Pensioners in their underwear protested outside Parliament today at the "complete injustice" of losing out on their private pension schemes.
Around 50 people attended the demonstration, during which several removed their clothes and held a banner which read: "2009 and still stripped of our pensions".
It was the latest protest organised by the Pensions Action Group over the past seven years.
The group says workers whose pension schemes collapsed have still not received the full amount they are entitled to, despite the schemes having been guaranteed by the Government.
One of the organisers, Andrew Parr, 64, suffered a loss to his pension when the manufacturing company he worked for on the Isle of Sheppey in Kent got into difficulties.
He said: "At the time I was 60 years old. The chances of me building up any money for a pensions scheme were non-existent.
"I couldn't save that sort of money in just four or five years.
"It affects everything. Pensioners are particularly vulnerable to inflation because the things that pensioners pay the most money for are travel, electricity, council tax and gas - the things that are going up in price."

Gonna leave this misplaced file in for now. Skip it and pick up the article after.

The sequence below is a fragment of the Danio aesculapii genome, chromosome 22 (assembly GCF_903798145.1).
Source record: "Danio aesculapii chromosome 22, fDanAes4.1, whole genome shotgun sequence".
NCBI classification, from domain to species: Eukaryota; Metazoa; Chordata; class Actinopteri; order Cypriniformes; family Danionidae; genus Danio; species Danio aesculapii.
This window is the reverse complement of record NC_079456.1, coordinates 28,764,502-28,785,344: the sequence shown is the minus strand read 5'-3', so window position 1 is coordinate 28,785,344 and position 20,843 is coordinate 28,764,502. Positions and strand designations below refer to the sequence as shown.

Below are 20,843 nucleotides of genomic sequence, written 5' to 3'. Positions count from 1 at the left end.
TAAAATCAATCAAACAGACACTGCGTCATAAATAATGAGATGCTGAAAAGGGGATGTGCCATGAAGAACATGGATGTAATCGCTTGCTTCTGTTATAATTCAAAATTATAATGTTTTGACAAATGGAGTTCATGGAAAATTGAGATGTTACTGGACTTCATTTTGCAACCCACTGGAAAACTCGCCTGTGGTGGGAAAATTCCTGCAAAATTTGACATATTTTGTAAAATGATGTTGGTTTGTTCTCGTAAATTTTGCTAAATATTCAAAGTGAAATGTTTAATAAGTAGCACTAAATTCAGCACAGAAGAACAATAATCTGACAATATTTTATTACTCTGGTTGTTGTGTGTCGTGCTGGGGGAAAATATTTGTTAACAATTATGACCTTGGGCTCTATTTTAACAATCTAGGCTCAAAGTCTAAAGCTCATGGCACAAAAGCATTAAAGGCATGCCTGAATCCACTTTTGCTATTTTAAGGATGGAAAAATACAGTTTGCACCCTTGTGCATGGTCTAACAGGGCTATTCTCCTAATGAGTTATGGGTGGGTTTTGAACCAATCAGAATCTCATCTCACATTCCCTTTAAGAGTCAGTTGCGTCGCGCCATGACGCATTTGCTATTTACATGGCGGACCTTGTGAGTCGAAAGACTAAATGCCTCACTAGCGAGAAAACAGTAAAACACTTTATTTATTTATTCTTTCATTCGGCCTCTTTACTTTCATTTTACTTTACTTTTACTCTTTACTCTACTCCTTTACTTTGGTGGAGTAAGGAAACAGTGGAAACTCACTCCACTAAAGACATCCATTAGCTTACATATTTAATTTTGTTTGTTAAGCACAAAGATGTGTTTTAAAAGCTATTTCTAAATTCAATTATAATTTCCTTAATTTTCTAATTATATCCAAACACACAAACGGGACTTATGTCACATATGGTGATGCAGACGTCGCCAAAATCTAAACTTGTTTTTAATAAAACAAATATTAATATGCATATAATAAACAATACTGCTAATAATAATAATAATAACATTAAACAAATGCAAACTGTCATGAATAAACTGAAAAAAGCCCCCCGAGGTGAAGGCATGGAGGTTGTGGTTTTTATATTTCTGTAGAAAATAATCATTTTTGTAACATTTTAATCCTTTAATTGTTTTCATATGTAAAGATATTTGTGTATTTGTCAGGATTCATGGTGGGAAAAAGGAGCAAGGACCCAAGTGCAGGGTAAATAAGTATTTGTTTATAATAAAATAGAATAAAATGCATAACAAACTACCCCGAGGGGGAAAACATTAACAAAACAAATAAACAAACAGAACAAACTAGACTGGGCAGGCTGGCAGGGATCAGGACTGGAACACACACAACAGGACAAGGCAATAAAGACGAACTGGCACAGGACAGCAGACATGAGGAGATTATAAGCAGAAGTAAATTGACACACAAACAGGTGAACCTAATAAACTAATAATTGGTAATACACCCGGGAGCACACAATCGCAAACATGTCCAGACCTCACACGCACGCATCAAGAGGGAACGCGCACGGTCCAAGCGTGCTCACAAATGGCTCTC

The group achieved a partial victory in December 2007 when the Government promised they would get 90% of their pensions, but the protesters say most have only received 50%-70%.
They say this is because of a number of factors, including the fact that some schemes offered retirement from the age of 55 and benefits to long-serving employees, which have not been taken into account.
Willie Riggans, 68, from Ayr, Scotland, lost out when the engineering company he worked for went into administration in 2001.
Mr Riggans said: "We were told it was safe. We were told it was guaranteed.
"The Government told us to join and save for our retirement. We did everything that was asked of us and now we find ourselves in this position."
He added that the Government had told them it would be unfair to make taxpayers fully fund their pensions but "you can see where the taxpayers' money is going at the moment across the road".
Adrian de Segundo, 67, from central London, worked for a mechanical engineering company.
"It's a complete injustice. We should have a Parliament who maintain standards and integrity, but we haven't got that.
"They are fiddling their expenses and allowances. It's so petty and mean," he said.Reuse content